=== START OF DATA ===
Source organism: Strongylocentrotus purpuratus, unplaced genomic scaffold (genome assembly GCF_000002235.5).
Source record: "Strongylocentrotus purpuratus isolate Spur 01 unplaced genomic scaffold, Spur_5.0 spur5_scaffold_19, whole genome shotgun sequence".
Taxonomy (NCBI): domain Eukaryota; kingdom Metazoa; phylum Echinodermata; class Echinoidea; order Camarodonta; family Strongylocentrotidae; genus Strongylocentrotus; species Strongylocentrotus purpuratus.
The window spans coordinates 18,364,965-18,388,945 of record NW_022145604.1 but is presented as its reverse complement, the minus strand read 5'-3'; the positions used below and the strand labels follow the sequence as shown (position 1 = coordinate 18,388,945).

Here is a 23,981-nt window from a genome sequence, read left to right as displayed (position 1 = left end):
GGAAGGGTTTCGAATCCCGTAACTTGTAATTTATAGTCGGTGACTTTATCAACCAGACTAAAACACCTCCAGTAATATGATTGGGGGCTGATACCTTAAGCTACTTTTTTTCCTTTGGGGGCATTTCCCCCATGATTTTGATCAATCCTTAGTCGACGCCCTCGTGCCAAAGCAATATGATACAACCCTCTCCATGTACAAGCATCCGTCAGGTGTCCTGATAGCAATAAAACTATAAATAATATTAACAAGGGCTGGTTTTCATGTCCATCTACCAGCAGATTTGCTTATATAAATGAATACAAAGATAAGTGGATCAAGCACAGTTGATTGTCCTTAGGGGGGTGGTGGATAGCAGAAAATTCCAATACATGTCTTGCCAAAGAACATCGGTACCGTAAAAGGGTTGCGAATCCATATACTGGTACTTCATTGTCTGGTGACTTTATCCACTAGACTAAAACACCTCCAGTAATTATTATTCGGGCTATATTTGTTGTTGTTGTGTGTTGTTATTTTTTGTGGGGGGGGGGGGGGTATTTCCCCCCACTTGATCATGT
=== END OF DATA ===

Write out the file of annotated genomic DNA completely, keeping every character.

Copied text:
Source organism: Strongylocentrotus purpuratus, unplaced genomic scaffold (genome assembly GCF_000002235.5).
Source record: "Strongylocentrotus purpuratus isolate Spur 01 unplaced genomic scaffold, Spur_5.0 spur5_scaffold_19, whole genome shotgun sequence".
Taxonomy (NCBI): domain Eukaryota; kingdom Metazoa; phylum Echinodermata; class Echinoidea; order Camarodonta; family Strongylocentrotidae; genus Strongylocentrotus; species Strongylocentrotus purpuratus.
The window spans coordinates 18,364,965-18,388,945 of record NW_022145604.1 but is presented as its reverse complement, the minus strand read 5'-3'; the positions used below and the strand labels follow the sequence as shown (position 1 = coordinate 18,388,945).

Here is a 23,981-nt window from a genome sequence, read left to right as displayed (position 1 = left end):
GGAAGGGTTTCGAATCCCGTAACTTGTAATTTATAGTCGGTGACTTTATCAACCAGACTAAAACACCTCCAGTAATATGATTGGGGGCTGATACCTTAAGCTACTTTTTTTCCTTTGGGGGCATTTCCCCCATGATTTTGATCAATCCTTAGTCGACGCCCTCGTGCCAAAGCAATATGATACAACCCTCTCCATGTACAAGCATCCGTCAGGTGTCCTGATAGCAATAAAACTATAAATAATATTAACAAGGGCTGGTTTTCATGTCCATCTACCAGCAGATTTGCTTATATAAATGAATACAAAGATAAGTGGATCAAGCACAGTTGATTGTCCTTAGGGGGGTGGTGGATAGCAGAAAATTCCAATACATGTCTTGCCAAAGAACATCGGTACCGTAAAAGGGTTGCGAATCCATATACTGGTACTTCATTGTCTGGTGACTTTATCCACTAGACTAAAACACCTCCAGTAATTATTATTCGGGCTATATTTGTTGTTGTTGTGTGTTGTTATTTTTTGTGGGGGGGGGGGGGGTATTTCCCCCCACTTGATCATGT